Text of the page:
I’ve been itching to write this post for weeks now. When I discovered these musical services I was dumbstruck with their awesomeness. Now granted, none of them are perfect, but check them out, and then think back to the mid to late 90’s. Remember Napster? We’ve come a long way.
For the music-streaming beginner, Grooveshark will feel the most familiar assuming you are familiar with Windows Media Player or iTunes. Grooveshark is essentially a database of music from tons of different artists, and interface is very familiar to the desktop music player crowd. You go to the site, look up an artist, song or album, and you can stream it from wherever you are. You can build a library, pick favourites, and make playlists. I remember first encountering Grooveshark a few years ago and not being very impressed with its music selection, but now it seems you can find nearly anything you could want. But say there are some choice albums in your digital collection that you can’t find on Grooveshark, what to do? Give back to the Grooveshark community! You can cross-check your computer’s music library with Groovesharks, and any songs it doesn’t already have, you can allow it to upload from you. Now keep in mind, you cannot download any songs from Grooveshark (which might have something to do with why it seems to be less copyright infringe-tastic than our old friend, Napster). Grooveshark is all about live streaming. No matter where you are, or who’s computer you’re using, as long as you’re connected to the net, you can click over to it and listen to your favourite tunes.
One downside I’ve encountered though has to do with album completeness. If you’re a stickler for wanting whole albums, you might be a bit disappointed. Probably due to the different ways people will label their music files, there is plenty of duplication and even some missing songs from some albums. And in some cases, completely mislabeled albums so that you think you’re playing one, and you get another. It ain’t perfect, but still, it’s pretty shiny.
Then there’s Blip.fm, the way cooler, funky, social-butterfly cousin of online music. With Blip.fm you are an online DJ (in the very loosest sense of the word you can think of). Basically you search a song, choose one of the many options that Blip.fm pulls from around the net (some come with video, courtesy of youtube) and then you blip it. Blipping a song is like tweeting, except that the string of continuous blips that’s created by all of these ‘DJs’ make a constantly updating playlist. So you blip your song, it plays, and then when its done, Blip.fm takes you to the next blip. Now instead of listening to just anybody, you can find people that blip artists and songs you like, add them to your favourites, and just listen to the DJs you like. Or you could make a filter with the tuner so that Blip.fm will only play songs that meet certain criteria. You can also show your appreciation for your fellow DJs by giving them props, the blip equivalent of liking a post on Facebook.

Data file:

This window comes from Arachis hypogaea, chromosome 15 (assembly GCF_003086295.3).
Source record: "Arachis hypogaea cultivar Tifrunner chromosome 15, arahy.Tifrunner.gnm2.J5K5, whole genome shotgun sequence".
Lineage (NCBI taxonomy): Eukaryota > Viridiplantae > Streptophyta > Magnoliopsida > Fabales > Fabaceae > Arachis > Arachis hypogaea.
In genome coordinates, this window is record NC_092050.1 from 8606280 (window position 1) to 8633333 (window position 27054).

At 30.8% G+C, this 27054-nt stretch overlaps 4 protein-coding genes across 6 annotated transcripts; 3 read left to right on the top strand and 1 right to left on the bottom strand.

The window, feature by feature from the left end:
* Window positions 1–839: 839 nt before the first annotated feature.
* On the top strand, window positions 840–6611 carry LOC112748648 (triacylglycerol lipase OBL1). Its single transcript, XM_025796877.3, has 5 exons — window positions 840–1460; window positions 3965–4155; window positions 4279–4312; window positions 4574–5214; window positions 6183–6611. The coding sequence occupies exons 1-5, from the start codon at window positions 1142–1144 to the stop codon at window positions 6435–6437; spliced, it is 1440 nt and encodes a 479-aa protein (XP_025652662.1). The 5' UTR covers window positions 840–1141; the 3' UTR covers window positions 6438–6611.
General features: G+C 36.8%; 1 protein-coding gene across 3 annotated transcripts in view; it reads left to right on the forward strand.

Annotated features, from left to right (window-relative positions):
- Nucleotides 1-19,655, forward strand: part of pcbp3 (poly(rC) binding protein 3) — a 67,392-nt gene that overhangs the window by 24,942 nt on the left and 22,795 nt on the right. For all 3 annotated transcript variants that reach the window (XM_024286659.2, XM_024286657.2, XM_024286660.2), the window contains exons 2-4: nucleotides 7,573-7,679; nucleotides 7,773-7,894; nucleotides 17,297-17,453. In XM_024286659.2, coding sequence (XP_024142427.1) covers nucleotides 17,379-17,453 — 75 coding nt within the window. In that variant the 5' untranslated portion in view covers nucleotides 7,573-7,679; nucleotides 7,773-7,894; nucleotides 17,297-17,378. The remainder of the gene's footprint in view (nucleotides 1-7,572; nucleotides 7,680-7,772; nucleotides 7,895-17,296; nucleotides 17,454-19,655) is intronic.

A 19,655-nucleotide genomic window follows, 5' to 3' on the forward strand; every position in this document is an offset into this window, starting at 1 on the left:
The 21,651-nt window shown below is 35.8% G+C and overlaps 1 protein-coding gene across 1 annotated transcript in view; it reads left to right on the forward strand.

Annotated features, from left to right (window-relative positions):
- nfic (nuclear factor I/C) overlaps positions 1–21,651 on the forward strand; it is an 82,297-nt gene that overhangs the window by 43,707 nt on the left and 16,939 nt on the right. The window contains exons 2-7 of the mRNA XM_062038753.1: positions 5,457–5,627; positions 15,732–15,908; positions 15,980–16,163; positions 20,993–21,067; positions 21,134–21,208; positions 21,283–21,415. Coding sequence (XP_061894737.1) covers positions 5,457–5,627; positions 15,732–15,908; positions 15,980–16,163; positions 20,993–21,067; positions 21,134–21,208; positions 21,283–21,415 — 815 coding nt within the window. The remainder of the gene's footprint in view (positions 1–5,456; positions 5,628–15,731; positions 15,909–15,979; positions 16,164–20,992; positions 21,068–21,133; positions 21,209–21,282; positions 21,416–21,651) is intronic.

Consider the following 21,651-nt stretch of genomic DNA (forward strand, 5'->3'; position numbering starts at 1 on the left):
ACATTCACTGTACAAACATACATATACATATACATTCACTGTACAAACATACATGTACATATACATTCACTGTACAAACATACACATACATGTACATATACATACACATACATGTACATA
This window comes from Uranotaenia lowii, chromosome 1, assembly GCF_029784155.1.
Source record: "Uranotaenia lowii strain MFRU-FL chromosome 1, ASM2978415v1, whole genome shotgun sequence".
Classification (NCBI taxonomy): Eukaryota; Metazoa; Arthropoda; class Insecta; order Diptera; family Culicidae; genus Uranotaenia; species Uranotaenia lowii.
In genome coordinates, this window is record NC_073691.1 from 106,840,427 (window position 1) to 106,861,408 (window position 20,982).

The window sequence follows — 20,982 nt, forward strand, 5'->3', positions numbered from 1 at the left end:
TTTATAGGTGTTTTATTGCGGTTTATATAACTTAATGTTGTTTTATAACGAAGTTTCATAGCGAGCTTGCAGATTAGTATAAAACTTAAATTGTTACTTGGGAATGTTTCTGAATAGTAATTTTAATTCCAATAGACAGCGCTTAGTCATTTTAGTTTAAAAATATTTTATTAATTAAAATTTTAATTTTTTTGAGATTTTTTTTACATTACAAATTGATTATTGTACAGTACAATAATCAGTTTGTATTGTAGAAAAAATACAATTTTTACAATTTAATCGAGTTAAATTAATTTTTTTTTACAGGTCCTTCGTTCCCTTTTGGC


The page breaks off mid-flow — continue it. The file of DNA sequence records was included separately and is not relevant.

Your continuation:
Now you might be thinking that this is kinda neat, but why would you want your music selection to be left up to a bunch of people you don’t know? Well, if you know exactly what you want, you might not prefer the blipping option. Fair enough. But I’ve found blip.fm to be a really great way to rediscover awesome songs I’d forgotten about, and to discover new artists and songs for the first time. Once you find some DJs that blip songs you know and love, check out what else they blip, and they might introduce you to some new music you would never haver heard otherwise. Another neat feature in Blip.fm lets you publish your blips (which can also include a short twitter-style message, by the way) to other social networks, like Facebook and Twitter. So even your non-blipping friends can benefit from your musical promiscuity.
Lastly is the aptly named Last.fm. Last.fm can connect to your iTunes and Blip.fm for free (and your Grooveshark account too if you’re a Grooveshark subscriber) and track what you’re listening to. It uses this information to create customized ‘radio stations’ where you can listen to your favourite music. However this feature is only free for the first few songs, and after the trial period you need to subscribe. But don’t worry, even if you don’t subscribe there’s another (free) reason to keep using Last.fm anyway. Last.fm is really good at making recommendations on new artists to check out. And on top of that, it can keep you on top of the gigs being put on by your favourite artists – a very worthwhile feature I think.
Anyway, check all this out and enjoy some easy online listening. And if you try out Blip.fm, my username is nibudd. Props are always welcome.
Oh, and I almost forgot. A way-too-smal shoutout to JB, and his suggestion of Spotify. It’s like the European version of Grooveshark, but apparently way better. Unfortunately for us North Americans though, it hasn’t hopped the pond yet. Apparently it still has some copyright issues to work out or something. But if you ever spend some time in the Old World, be sure to check it out. It’s pretty bangin’.